Get access to everything we publish when you sign up for Outside+.
Back in 2006, I wrote the first edition of a book called The 150 Healthiest Foods on Earth. I included beets, a food that I have long loved and appreciated. But after a couple of decades of practice as a nutritionist, I have to admit I haven’t found too many people who actually like them – borscht lovers being a notable exception.
But that was then, and this is now. In the ten years between the first edition of The 150 Healthiest Foods on Earth and the anniversary edition a decade later, beets have become the vitamin D of the food world. They’re trendy, popular and very, very good for you.
In fact, go into any supplement store and you’re likely to find an entire shelf devoted just to beet or beetroot supplements. Athletes in particular appear to be scarfing them down seemingly as fast as manufacturers can make them.
So, what gives? Why have beets suddenly – and deservedly, I might add – taken on the superfood status?
The answer lies in two words: nitric oxide.
What’s so important about nitric oxide?
Before I explain what nitric oxide can do for you (spoiler alert: a lot), let me explain what the experts think of nitric oxide. It was cited as “molecule of the year” in 1992 by Science magazine. The Nobel Prize in Physiology or Medicine was awarded to the researchers who discovered its role as a signalling molecule, vital for cardiovascular health. And you’re about to find out why it’s become such a strong-selling supplement for athletes and weekend warriors.
Nitric oxide as a molecule is simplicity itself. Join one atom of oxygen with one atom of nitrogen, and voilà! But what those atoms do is anything but simple.
In a word, nitric oxide functions as a vasodilator, meaning it opens up or dilates blood vessels. That’s why its precursors – substances that transform into nitric oxide quickly, like nitroglycerin – are used as emergency treatment in heart disease.
As nitric oxide opens up constricted blood vessels it can eliminate angina, an awful symptom of heart disease that causes crushing pain in the chest associated with “clogged” arteries. Nitro opens those babies right up.
Nitric oxide’s ability to open up arteries and increase blood (and oxygen) flow is exactly the reason it’s so popular with athletes these days.
Every endurance athlete I know wants more energy. They want to know they’re up to the task of getting through the event. Their “infrastructure” – what’s going to get them through the day – is efficient oxygen delivery to their muscles and brain.
And that means relaxed, not constricted blood vessels. Would water flow freely through a kinked hose? For an athlete, open blood vessels and a healthy heart to pump blood through them are key.
And that brings us to beets and the nitric oxide connection.
Nitrates: The forgotten nutrient
With all the “no nitrates!” labels in the meat department of every grocery store, it’s no wonder we think all nitrates are bad. But that’s a myth.
One of the few times nitrates are a problem is when they’re combined with two things: amino acids and high heat. That’s why you don’t want bacon with nitrates. Protein is made up of amino acids, and bacon is generally pan fried at high heat. But the main dietary source of nitrates is not bacon. It’s actually vegetables, by a country mile.
And beets are absolutely loaded with them.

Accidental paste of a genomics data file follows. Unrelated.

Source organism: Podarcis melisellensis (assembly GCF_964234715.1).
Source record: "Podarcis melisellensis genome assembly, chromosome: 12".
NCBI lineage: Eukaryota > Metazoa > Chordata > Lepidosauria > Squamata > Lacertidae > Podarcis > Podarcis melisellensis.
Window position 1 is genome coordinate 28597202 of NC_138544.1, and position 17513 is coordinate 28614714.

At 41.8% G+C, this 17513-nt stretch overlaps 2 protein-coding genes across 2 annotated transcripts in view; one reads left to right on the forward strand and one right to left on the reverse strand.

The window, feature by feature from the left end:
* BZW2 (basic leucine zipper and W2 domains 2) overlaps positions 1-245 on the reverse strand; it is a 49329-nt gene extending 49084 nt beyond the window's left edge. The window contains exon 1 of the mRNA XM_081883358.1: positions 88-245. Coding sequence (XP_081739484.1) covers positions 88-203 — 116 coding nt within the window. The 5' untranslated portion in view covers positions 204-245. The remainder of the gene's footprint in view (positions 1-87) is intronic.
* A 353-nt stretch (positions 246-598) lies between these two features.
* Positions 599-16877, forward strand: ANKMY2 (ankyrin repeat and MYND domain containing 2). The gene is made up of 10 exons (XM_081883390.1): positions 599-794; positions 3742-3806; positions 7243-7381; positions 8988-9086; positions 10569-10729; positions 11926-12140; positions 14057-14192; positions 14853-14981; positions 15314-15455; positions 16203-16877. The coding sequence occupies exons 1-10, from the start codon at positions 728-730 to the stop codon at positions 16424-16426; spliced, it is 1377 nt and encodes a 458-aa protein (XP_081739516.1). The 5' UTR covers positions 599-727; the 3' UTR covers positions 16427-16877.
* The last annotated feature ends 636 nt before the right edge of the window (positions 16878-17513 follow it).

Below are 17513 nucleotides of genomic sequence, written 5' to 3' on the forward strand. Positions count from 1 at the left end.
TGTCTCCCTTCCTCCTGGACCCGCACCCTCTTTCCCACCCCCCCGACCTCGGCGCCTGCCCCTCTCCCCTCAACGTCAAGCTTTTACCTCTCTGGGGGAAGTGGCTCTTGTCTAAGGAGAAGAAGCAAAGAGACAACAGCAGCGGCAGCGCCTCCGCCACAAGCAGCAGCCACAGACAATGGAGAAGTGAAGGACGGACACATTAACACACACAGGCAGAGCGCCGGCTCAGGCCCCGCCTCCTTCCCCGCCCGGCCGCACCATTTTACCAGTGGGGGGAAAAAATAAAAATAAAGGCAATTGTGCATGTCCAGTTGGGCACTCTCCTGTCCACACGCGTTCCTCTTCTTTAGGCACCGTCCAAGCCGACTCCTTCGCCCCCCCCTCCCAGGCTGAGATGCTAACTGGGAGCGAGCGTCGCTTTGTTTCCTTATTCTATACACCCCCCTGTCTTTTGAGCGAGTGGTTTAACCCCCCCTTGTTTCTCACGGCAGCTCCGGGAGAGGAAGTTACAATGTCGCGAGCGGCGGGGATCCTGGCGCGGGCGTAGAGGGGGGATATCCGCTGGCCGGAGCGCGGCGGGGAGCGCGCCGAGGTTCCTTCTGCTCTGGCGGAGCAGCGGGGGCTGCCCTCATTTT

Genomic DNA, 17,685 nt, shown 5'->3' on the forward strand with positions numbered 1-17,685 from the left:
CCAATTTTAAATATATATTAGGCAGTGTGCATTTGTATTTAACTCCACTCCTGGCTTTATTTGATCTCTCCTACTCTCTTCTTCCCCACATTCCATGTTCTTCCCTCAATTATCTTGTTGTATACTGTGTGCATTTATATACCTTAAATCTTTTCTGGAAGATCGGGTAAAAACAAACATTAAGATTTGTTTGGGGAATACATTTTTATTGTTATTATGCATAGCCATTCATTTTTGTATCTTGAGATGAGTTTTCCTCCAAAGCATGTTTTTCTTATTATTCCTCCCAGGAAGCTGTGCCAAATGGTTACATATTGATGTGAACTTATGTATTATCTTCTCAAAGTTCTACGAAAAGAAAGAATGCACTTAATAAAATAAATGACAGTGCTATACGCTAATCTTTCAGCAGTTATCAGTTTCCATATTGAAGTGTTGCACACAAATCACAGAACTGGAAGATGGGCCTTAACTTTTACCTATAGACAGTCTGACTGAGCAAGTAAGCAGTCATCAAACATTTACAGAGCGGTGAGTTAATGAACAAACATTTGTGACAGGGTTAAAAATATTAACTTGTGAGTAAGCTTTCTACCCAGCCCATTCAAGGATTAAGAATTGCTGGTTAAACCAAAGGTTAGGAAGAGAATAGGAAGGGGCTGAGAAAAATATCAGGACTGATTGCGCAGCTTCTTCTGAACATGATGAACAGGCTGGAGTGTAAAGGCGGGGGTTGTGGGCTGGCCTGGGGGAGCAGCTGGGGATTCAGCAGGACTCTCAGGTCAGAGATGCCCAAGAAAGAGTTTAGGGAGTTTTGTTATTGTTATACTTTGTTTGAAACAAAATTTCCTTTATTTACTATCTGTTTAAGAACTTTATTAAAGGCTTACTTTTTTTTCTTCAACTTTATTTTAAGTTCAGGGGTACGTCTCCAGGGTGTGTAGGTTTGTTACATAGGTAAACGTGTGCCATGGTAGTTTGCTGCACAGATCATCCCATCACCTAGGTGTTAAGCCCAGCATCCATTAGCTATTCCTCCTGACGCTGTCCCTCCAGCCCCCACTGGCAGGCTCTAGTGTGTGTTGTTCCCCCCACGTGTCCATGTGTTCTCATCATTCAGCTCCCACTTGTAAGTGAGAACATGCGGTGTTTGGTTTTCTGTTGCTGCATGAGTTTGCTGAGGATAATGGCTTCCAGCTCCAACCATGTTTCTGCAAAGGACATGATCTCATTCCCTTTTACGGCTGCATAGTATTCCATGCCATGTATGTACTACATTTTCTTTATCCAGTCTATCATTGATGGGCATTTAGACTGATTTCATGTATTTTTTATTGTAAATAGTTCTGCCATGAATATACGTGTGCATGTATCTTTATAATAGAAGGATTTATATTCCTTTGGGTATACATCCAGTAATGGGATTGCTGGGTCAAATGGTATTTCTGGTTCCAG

Which, as you can probably guess, makes them a wonderful source of raw materials for the body to make nitric oxide with.
If you want to see how this connection is being marketed, take a look at any of the excellent commercials for a product like SuperBeets, which shows exercising athletes of all varieties happily reporting more energy and endurance. As a rule, commercials like this are simply good marketing and certainly aren’t taken seriously as scientific “proof.” Nonetheless, the benefits these folks report is exactly what coaches and clinicians are telling me they’re seeing, and exactly what would be predicted from the metabolic actions of nitrates and nitric oxide (even though the folks in the commercial are undoubtedly paid endorsers).
But wait! There’s more!
As if by providence, the day I wrote this article, a new study came out that made headlines in NutraIngredients, a nutrition industry newsletter: Beetroot juice benefits brain and heart through oral microbiome modulation.
The study found that the inorganic nitrate in beets is catnip to beneficial species of oral bacteria. When you feed those particular bacterial species beetroot juice it’s like giving a four-year-old a freshly baked cookie.
In the study, 26 healthy people aged 70 to 80 took part in two ten-day supplementation periods. During one period, all the subjects drank a nitrate-free juice twice daily; during the other, they drank nitrate-rich beetroot juice twice each day. After the beetrooot juice session, 10 strains of beneficial bacteria associated with good vascular and cognitive health increased. Meanwhile, lower levels of 14 other strains associated with inflammation and infection, were found.
Many oral bacteria help turn nitrates into nitric oxide, which can help with cognitive and vascular health. This study suggests that nitrate-rich beetroot juice may offer benefits for the heart and brain.
All of this to say that beetroot juice is a great supplement for hard-training athletes but it has enormous potential for everyday folks as well.
There are plenty of ways to eat more beets, whether you’re looking to improve heart and brain health, go the extra mile, or you just plain love ’em. Check out some of our beet-centric recipes: